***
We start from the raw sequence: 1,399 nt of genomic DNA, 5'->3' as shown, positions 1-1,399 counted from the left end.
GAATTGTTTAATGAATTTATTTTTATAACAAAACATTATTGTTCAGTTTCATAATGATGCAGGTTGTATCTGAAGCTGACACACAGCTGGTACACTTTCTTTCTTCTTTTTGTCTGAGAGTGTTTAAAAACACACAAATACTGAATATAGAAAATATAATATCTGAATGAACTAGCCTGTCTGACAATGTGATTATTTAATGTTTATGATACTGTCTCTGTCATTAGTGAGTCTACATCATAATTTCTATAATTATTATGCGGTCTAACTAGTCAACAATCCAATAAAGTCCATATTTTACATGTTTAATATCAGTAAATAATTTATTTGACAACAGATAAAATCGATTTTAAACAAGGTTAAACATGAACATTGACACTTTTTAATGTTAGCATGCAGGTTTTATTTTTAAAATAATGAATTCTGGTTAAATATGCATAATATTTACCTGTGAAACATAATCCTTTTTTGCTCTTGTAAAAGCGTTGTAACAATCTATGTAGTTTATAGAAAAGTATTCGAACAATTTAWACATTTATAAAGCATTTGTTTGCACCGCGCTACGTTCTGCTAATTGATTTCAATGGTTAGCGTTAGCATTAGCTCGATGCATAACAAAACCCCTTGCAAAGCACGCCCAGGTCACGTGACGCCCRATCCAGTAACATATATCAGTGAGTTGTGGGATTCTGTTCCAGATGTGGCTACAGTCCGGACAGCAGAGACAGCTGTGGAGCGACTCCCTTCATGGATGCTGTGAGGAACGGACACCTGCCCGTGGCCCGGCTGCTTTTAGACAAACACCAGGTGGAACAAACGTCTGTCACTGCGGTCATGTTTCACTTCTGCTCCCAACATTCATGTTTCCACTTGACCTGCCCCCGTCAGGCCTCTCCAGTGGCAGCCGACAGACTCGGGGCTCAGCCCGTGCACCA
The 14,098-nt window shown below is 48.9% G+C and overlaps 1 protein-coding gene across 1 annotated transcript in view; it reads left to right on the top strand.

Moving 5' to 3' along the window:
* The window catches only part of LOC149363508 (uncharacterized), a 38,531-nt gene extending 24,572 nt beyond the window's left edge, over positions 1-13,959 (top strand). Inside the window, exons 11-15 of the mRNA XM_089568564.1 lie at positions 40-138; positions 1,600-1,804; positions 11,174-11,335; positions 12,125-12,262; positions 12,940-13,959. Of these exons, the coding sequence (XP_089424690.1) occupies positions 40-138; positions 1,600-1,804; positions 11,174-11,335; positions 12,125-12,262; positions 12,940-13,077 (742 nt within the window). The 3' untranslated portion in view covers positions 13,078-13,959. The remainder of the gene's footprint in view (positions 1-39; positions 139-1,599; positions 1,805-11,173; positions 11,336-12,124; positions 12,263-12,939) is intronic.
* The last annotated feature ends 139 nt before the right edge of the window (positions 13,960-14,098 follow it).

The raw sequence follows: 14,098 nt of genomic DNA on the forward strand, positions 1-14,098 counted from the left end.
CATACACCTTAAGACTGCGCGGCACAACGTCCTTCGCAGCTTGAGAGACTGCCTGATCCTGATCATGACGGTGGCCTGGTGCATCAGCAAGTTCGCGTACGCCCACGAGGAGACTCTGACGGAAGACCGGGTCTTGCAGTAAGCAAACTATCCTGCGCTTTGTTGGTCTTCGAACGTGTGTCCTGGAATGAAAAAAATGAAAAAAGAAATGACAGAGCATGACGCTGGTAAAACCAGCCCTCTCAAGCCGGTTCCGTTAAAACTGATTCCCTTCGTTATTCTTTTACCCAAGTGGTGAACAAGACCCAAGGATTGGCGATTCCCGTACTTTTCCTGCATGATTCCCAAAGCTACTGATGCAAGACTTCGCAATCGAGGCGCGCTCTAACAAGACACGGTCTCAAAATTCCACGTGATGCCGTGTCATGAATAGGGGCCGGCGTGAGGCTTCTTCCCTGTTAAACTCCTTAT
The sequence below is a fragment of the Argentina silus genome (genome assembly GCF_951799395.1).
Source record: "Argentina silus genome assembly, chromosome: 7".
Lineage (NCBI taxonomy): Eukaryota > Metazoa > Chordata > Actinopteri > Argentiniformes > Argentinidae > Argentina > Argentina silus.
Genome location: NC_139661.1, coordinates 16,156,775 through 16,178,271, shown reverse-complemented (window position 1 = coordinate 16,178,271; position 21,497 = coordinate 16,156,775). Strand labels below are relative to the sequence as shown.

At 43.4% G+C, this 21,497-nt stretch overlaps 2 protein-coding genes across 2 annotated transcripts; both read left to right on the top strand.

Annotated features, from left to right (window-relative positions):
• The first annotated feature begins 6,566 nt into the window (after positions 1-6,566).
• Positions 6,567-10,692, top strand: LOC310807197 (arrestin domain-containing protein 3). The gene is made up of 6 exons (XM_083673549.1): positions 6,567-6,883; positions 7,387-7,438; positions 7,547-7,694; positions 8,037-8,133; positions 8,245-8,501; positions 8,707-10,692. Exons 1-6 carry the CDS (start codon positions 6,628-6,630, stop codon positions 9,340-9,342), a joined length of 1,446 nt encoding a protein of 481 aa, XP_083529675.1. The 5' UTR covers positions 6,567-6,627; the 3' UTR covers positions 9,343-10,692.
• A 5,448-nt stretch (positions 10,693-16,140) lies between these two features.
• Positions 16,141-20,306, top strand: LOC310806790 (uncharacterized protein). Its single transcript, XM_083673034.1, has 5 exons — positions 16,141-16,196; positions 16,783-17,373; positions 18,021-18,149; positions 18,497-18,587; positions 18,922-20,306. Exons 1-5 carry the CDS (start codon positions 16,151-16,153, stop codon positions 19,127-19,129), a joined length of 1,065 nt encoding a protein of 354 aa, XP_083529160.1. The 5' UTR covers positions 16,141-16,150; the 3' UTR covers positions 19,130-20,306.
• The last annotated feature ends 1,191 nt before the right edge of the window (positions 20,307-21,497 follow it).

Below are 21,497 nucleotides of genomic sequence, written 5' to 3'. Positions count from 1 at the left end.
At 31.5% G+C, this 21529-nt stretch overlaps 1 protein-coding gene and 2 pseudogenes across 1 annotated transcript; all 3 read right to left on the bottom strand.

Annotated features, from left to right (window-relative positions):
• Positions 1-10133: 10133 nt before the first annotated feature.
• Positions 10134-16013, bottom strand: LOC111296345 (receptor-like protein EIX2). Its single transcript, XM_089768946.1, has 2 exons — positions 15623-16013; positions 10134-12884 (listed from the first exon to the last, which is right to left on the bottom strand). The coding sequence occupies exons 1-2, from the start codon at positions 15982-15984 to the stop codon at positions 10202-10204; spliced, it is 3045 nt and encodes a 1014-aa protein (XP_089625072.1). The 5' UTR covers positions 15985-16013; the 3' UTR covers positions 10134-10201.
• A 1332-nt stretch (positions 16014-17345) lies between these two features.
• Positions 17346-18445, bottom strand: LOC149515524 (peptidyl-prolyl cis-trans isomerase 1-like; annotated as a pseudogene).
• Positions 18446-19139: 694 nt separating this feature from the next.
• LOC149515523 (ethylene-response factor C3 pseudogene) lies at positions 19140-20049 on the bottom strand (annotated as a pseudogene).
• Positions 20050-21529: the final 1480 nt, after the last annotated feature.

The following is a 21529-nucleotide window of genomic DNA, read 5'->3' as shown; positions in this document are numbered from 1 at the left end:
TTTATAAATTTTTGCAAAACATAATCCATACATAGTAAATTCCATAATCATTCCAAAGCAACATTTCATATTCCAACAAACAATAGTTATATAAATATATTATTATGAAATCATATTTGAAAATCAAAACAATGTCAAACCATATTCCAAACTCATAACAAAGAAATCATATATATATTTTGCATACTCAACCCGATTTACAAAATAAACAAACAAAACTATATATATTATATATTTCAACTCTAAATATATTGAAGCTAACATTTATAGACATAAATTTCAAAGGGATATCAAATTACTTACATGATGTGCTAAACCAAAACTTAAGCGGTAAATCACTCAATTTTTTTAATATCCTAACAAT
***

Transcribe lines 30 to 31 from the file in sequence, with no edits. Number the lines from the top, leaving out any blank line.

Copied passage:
The following is a 21529-nucleotide window of genomic DNA, read 5'->3' as shown; positions in this document are numbered from 1 at the left end:
TTTATAAATTTTTGCAAAACATAATCCATACATAGTAAATTCCATAATCATTCCAAAGCAACATTTCATATTCCAACAAACAATAGTTATATAAATATATTATTATGAAATCATATTTGAAAATCAAAACAATGTCAAACCATATTCCAAACTCATAACAAAGAAATCATATATATATTTTGCATACTCAACCCGATTTACAAAATAAACAAACAAAACTATATATATTATATATTTCAACTCTAAATATATTGAAGCTAACATTTATAGACATAAATTTCAAAGGGATATCAAATTACTTACATGATGTGCTAAACCAAAACTTAAGCGGTAAATCACTCAATTTTTTTAATATCCTAACAAT